I have saved my last column of the year to hector once again those provincial finance ministers who insist on spending their natural-resource royalty revenues as if they were just like any other revenues. For years, I've been warning that they aren't, and if resource-rich provinces don't change their behaviour, they will never escape the boom-and-bust cycle that is dragging the budgets of Alberta, Saskatchewan, and Newfoundland and Labrador to the brink. The price of many commodities, such as oil, may have collapsed, but you should put a big buy order on red ink. You'll make a fortune.
No one has summed the problem up better than former Alberta treasurer Jim Dinning. Mr. Dinning was the man tasked by then-Alberta premier Ralph Klein to clean up the mess in the province's finances occasioned by a previous decline in commodity prices. As he famously said, "non-renewable natural resource revenues are non-reliable revenues." This eternal verity should be tattooed on the forehead of every provincial finance minister.
Take the case of oil. Over the past 20 years, oil has been as low as about $12 (U.S.) a barrel and as high as $140. When the provincial treasury relies on the royalty revenue from hundreds of thousands or even millions of barrels of oil a year, this creates intolerable, uncontrollable and unpredictable revenue swings. A $1 change in the per-barrel price has about a $170-million (Canadian) revenue impact for Alberta. Something similar can be observed in natural gas, where inflation-adjusted prices in the past 20 years have been as low as $2 and as high as $12.
Now contrast these wild variations with the nature of government spending.
The vast bulk of it goes on operating budgets, or spending on the everyday operations of government. These are characterized not by savage swings but by massive, grinding, ineluctable regularity. The lion's share of spending goes on people and the costs associated with them. You must have teachers and social workers and road maintenance crews and welfare administrators and prosecutors and police. Their salaries are fixed by collective bargaining and their benefits must be paid. They have to have offices to work from that have to be lighted and heated and connected to the phone and Internet.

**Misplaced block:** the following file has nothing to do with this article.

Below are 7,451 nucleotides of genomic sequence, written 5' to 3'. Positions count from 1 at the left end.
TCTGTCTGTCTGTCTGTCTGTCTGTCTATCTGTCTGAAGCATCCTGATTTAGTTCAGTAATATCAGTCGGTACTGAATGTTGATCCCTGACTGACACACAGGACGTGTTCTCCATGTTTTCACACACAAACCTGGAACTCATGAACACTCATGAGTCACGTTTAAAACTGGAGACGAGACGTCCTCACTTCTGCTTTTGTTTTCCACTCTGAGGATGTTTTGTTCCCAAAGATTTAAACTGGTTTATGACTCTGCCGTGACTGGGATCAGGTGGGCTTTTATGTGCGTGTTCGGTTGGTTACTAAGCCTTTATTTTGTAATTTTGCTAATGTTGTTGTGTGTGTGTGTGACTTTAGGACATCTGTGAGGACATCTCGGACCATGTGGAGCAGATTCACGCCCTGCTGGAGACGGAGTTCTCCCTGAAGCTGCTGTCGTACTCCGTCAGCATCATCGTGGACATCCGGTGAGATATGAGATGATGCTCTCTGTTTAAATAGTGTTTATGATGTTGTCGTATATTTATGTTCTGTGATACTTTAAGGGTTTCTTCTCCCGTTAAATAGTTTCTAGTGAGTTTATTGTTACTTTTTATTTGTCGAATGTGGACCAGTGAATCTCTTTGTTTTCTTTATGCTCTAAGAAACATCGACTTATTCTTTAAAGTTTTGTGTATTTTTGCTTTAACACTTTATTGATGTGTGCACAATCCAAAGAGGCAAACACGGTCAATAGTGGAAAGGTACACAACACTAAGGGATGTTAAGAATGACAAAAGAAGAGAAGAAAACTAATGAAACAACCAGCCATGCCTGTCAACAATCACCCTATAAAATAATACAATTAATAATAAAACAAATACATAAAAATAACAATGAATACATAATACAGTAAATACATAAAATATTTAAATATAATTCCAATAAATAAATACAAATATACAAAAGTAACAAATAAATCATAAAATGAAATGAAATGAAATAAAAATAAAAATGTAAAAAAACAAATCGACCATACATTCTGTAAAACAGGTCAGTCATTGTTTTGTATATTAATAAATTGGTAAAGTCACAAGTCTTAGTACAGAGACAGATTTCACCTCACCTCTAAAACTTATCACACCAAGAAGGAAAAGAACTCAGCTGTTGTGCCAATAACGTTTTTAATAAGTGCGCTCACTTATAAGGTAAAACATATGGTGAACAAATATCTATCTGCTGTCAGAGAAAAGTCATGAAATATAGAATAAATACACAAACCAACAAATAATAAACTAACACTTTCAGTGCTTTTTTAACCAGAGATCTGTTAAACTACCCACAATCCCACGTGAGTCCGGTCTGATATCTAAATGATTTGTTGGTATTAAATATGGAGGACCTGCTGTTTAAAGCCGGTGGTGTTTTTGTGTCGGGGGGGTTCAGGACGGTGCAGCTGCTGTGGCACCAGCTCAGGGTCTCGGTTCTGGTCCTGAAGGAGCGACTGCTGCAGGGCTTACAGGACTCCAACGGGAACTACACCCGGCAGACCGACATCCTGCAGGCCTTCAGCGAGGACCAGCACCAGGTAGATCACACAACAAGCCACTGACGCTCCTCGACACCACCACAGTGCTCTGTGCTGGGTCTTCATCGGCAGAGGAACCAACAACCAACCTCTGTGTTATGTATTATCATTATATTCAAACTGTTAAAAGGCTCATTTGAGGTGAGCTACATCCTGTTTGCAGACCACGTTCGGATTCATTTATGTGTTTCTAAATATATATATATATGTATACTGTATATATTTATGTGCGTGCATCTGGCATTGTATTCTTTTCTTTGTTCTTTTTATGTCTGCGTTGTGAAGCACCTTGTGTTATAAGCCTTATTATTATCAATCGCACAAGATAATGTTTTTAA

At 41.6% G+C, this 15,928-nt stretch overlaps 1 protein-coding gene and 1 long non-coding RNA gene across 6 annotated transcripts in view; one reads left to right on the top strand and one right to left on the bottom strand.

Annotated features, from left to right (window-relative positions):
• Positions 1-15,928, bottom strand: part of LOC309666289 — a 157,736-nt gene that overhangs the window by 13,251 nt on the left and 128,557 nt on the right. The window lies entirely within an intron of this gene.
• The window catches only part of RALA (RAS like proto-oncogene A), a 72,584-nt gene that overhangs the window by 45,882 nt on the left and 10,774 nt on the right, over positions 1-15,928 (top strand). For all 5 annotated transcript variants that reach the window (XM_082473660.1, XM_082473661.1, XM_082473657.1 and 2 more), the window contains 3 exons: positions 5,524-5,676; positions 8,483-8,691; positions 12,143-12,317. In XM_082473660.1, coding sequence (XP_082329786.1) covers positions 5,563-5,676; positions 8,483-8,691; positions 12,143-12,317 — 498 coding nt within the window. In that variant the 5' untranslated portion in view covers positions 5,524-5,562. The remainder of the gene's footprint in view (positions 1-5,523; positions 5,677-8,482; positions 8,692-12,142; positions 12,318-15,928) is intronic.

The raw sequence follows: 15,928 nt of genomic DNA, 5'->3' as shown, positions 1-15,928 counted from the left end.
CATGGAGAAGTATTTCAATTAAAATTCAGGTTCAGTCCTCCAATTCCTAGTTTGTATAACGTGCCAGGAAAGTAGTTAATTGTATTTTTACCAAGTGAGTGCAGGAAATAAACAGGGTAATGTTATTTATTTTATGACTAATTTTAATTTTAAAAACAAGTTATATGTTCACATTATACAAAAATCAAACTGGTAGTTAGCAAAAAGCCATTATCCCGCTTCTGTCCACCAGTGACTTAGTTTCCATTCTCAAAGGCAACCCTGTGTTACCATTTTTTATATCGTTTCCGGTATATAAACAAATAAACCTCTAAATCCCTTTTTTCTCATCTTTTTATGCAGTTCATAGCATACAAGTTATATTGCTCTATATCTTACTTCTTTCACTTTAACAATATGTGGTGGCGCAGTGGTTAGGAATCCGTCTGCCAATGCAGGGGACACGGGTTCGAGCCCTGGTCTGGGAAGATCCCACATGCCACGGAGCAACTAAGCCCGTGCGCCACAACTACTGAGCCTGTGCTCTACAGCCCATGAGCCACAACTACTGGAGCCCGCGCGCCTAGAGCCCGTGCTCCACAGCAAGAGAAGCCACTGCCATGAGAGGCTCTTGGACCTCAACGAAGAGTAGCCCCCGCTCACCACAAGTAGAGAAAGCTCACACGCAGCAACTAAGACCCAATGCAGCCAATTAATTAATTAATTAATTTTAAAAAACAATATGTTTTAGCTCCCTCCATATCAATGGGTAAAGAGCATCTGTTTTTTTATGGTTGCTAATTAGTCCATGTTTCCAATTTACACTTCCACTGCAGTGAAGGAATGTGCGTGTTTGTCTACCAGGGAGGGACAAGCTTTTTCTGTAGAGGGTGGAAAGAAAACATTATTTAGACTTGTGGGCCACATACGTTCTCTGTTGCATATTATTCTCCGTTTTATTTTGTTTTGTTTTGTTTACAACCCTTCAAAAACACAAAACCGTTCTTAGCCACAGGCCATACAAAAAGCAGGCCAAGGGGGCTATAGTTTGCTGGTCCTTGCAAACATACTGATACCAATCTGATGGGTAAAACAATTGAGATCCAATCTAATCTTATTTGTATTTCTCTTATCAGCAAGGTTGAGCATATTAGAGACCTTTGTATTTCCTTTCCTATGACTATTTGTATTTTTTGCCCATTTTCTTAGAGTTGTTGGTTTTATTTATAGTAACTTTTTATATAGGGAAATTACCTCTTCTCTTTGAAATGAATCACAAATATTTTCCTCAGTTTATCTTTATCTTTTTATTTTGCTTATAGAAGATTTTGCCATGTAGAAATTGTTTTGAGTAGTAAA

The challenge for politicians is that when the non-renewable natural-resource revenues are in full spate, everyone wants a share, including both the providers and the consumers of public services. Politicians spend the bounty as if it will be repeated year after year. But because the spending commitments this entails are relatively inflexible while the revenue is highly variable and unpredictable, the result when commodity prices collapse is buckets of red ink.
Of course all government revenues decline during downturns, but the mainstays – corporate and personal income and sales taxes – are not subject to anything like the same level of variability, not least because the risk is spread across the entire economy, every sector and every region.
That's one of the chief reasons why non-renewable natural-resource revenue needs to be treated differently than all others. There are others, such as royalties that result from the sale of a capital asset and therefore ought to be treated as capital, not income, but we'll leave those for another day.
The minimum solution to the problem of the non-reliability of natural-resource revenue is to realize the problem is created by budgeting as if the highest price in the commodity cycle is the norm, as I have been warning all along.
Suppose we reversed this proposition, and governments budgeted as if the lowest price in the commodity cycle were the norm. They could then bank the difference in a budget stabilization fund and smooth out the revenue swings. If this practice were backed by a rigorous law and the commodity price for budgeting purposes were set by an arm's-length committee of experts every five years or so, we'd have gone a long way to solving the conundrum of the mismatch between natural resource revenues and public spending.